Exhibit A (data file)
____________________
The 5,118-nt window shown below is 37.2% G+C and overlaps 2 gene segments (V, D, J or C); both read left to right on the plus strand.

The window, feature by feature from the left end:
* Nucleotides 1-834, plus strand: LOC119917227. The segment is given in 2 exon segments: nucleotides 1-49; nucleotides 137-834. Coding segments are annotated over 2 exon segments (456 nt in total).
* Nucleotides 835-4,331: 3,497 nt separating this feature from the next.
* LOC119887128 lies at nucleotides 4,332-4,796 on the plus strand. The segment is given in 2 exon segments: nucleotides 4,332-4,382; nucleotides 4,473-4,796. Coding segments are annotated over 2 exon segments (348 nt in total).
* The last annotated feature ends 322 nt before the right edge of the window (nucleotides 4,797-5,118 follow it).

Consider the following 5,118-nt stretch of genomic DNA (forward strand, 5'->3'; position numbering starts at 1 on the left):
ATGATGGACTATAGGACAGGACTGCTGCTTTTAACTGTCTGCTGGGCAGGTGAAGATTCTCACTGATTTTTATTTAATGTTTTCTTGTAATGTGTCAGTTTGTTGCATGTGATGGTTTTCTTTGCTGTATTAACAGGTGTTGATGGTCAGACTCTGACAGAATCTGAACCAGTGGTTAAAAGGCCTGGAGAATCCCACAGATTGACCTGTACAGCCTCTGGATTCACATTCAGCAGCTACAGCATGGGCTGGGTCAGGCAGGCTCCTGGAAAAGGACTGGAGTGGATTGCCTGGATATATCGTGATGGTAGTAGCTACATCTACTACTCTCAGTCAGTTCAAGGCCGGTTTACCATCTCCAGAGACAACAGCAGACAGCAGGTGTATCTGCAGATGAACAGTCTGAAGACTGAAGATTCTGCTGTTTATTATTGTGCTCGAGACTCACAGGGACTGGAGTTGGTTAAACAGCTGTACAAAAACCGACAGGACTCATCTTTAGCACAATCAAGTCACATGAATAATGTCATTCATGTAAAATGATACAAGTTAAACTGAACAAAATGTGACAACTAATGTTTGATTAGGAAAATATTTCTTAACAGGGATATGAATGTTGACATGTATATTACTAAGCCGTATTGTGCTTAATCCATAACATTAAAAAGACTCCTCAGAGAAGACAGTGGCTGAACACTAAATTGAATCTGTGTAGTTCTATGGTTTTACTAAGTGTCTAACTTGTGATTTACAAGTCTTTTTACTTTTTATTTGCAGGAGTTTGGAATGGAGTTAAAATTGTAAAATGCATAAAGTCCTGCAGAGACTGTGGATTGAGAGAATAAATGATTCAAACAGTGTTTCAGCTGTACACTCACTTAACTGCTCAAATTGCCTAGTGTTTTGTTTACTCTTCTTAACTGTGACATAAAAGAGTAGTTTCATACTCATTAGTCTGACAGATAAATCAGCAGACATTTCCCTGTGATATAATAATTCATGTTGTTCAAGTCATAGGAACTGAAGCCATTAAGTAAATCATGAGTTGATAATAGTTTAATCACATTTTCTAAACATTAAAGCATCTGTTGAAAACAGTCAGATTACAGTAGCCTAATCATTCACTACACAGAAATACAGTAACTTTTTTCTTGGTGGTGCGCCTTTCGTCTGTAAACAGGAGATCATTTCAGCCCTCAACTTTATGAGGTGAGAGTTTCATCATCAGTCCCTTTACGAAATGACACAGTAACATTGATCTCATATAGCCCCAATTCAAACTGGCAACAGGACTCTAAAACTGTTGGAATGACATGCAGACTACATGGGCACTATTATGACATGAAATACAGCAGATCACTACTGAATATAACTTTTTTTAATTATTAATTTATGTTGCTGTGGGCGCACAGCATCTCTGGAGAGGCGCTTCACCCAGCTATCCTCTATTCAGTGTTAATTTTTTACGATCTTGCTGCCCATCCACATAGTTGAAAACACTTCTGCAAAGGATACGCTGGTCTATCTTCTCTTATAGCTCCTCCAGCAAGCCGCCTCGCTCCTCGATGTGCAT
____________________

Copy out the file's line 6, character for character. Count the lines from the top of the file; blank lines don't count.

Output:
* The last annotated feature ends 322 nt before the right edge of the window (nucleotides 4,797-5,118 follow it).